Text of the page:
SA olim stage protest against ANC government
“Justice is with us,” former Knesset member Ruth Wasserman Lande told South African olim who gathered in Ra’anana on Friday, 2 February, to protest against the African National Congress (ANC) government’s accusations that Israel was committing genocide against the Palestinians.
In the wake of the 7 October massacre and war against Hamas, the ANC and its supporters have grown increasingly more hostile towards the Jewish state, culminating in the court case at the International Court of Justice.
South Africans in Israel wanted to voice their anger at the ANC, but also stand in solidarity with Jews in South Africa experiencing a rise in antisemitism.
The master of ceremonies, Truth be Told’s Dave Kaplan, made a point of saying, “The demonstration isn’t against South Africa or its people, but against its disgraceful government. I’m proud to stand here as an Israeli, but I’m ashamed of the government of my homeland for stooping so low. It’s a danger to Judaism.”
In spite of the inclement weather, the protest attracted between 150 to 200 people outside Yad Labanim in Ra’anana. The display of metal hearts, each bearing the name and face of a hostage held in Gaza by Hamas terrorists, was an aching reminder that though we could protest freely, 136 men, women, and children are still in captivity. At the time of writing, it was confirmed by the Israel Defense Forces (IDF) that 32 hostages had been killed and their families had been notified.
Wandering among the flag-bearing crowd, many expressed anger at the ANC, but also great concern about the growing hostility of the ANC and its supporters, and how it would affect the Jewish community. “My elderly parents are there, they cannot afford to make aliya, and I’m really worried,” said one flag-bearing protester who preferred not to reveal her name. Christian allies also showed solidarity at the gathering.
The outrage at the protest was specifically targeted at allegations of genocide. Many in the crowd have children or grandchildren serving in the IDF. Accusations of genocide are very personal to Israelis, who know their army follows the strictest code of conduct, and are still reeling from the “Black Sabbath”.
For South Africans in Israel, the feeling of being betrayed by the country they were raised in was palpable. “My father was born in South Africa, he served his country, and he would be outraged at what has happened,” said Harris Green of Truth be Told. “It’s a betrayal of the Jewish community who fought to end apartheid and contributed so much to South Africa.”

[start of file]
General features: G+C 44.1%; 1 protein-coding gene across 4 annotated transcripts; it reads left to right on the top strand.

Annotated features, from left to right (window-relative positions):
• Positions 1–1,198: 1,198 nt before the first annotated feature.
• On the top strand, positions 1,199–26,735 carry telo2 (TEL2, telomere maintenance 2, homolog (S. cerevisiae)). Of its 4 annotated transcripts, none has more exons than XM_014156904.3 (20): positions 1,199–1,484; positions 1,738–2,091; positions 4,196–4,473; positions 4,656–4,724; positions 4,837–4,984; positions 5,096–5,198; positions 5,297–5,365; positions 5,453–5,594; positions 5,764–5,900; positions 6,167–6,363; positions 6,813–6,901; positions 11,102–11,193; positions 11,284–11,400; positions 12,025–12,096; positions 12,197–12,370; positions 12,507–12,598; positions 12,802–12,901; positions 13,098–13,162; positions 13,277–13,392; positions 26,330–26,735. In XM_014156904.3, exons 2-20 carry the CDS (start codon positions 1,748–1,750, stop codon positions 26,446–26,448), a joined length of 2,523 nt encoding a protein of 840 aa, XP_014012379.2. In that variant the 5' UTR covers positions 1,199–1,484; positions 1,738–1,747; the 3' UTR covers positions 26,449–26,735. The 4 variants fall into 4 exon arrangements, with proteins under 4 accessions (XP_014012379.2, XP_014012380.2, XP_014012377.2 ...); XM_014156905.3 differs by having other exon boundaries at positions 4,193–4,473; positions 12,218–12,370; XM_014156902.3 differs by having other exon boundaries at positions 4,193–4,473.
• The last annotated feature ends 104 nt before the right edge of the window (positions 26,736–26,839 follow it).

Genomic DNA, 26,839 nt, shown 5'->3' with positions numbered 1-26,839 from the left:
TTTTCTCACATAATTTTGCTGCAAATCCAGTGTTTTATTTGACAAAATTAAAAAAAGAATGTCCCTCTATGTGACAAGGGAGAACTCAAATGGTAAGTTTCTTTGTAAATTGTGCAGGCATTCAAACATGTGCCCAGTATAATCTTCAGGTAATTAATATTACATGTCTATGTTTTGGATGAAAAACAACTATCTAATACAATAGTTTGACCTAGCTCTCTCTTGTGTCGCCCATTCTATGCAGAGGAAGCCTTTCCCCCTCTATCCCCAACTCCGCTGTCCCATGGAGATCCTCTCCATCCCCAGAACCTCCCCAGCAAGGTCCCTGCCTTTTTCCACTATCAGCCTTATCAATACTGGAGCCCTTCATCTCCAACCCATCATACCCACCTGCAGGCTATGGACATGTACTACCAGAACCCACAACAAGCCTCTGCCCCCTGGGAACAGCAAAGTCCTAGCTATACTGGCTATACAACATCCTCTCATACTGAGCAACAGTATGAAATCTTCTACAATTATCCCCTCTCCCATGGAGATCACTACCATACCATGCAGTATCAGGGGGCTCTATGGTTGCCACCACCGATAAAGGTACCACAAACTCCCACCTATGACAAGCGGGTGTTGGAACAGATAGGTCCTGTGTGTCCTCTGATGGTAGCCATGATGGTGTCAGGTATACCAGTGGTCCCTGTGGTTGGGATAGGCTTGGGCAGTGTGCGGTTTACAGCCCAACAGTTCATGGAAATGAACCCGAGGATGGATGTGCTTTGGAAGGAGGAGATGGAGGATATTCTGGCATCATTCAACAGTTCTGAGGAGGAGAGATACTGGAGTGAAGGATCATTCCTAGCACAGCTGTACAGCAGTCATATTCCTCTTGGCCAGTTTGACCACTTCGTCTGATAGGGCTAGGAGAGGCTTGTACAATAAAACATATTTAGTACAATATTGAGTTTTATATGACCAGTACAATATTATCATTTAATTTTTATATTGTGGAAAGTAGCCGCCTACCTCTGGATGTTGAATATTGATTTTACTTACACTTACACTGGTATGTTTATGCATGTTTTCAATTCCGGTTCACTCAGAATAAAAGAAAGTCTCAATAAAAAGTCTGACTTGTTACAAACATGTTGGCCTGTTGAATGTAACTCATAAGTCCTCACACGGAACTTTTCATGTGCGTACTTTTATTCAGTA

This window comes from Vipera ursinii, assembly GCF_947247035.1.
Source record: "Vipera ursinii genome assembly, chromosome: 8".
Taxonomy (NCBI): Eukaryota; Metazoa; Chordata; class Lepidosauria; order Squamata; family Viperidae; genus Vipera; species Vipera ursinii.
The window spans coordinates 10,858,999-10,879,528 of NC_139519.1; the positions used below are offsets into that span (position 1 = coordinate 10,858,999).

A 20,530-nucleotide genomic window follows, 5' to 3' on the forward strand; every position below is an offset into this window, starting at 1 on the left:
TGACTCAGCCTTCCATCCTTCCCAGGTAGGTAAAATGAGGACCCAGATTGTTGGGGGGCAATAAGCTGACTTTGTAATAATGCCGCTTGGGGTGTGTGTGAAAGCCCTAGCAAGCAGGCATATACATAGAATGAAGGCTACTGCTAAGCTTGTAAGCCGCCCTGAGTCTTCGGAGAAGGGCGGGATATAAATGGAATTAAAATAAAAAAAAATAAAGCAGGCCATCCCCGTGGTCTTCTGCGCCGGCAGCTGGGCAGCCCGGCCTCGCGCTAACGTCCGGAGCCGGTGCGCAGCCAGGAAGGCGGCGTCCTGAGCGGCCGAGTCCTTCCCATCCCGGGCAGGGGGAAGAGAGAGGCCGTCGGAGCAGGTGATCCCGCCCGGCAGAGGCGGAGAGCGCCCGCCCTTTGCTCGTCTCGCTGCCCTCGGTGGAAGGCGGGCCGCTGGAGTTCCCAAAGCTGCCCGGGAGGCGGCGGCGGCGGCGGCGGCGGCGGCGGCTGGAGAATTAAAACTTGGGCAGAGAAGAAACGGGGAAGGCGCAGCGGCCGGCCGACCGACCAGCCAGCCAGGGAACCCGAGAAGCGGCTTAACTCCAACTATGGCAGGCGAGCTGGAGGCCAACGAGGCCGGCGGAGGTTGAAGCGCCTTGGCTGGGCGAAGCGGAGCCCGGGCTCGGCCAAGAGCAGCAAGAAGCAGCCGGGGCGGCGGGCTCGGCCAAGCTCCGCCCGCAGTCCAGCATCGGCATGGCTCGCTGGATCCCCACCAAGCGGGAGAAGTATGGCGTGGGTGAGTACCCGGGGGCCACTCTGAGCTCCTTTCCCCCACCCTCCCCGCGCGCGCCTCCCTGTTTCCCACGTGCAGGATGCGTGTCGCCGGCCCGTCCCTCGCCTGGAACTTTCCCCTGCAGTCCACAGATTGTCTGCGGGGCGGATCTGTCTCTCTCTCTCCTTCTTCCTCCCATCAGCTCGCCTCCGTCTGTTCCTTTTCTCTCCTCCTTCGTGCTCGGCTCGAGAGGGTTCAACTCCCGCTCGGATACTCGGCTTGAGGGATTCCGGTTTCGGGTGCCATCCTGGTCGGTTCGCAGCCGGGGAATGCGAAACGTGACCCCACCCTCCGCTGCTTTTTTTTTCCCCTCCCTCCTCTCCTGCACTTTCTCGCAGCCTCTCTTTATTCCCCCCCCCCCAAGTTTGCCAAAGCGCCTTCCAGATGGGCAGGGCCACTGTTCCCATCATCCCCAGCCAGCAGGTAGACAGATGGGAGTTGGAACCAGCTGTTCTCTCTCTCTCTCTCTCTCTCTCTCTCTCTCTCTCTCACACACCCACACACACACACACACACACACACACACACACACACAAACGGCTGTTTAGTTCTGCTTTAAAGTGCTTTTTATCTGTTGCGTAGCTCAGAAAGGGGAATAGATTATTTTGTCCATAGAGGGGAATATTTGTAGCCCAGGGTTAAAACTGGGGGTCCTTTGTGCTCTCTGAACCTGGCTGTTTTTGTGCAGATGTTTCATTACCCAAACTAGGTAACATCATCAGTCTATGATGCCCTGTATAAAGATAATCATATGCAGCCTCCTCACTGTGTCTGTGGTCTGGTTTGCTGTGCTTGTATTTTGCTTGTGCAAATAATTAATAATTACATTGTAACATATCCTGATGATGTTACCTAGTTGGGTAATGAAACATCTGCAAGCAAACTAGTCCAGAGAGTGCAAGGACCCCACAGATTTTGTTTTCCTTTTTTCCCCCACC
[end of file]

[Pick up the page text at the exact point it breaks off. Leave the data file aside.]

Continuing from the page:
Other speakers included Telfed chairperson Maish Isaacson; South African Zionist Federation (SAZF) spokesperson, Rolene Marks (the writer); Simon Wiesenthal Center Chief Nazi Hunter Dr Efraim Zuroff; bereaved father Clive Chitiz; and a musical tribute to Israel’s fallen soldiers by Richard Shavei Tzion and his daughter, Tanya Yuspov.
Wasserman Lande, who was raised in Cape Town and graduated from Herzlia High School before making aliya, spoke about her experience of speaking to South African media during these past few months and how it failed to broadcast an interview with her that explained the Israeli experience. Addressing the ANC’s motivation for hostility against Israel, she said, “Justice is with us, the ruling party of South Africa has sold its soul to Iran.”
Clive Chitiz, whose son, Yaron, fell in battle in Gaza, reading the last interaction between them, spoke about how his son had assisted civilians in Gaza, and how throughout his 82 days of service, not a single bullet had been fired. Accusing Israel of the crime of crimes, genocide, is an appalling insult to the IDF soldiers who take every precaution to save civilian lives, he said.
Zuroff compared the ANC’s actions to the infamous United Nations declaration in 1975 stating that Zionism is racism. Marks challenged the crowd not to be silent, saying, “We weren’t silent during apartheid, and won’t be silent while the ANC acts as the legal arm of Hamas.”
Messages from Zev Krengel on behalf of the South African Jewish Board of Deputies and Rowan Polovin of the SAZF were read out to a crowd that appreciated the sentiment of solidarity. Polovin encouraged those eligible to vote in the upcoming elections to do so.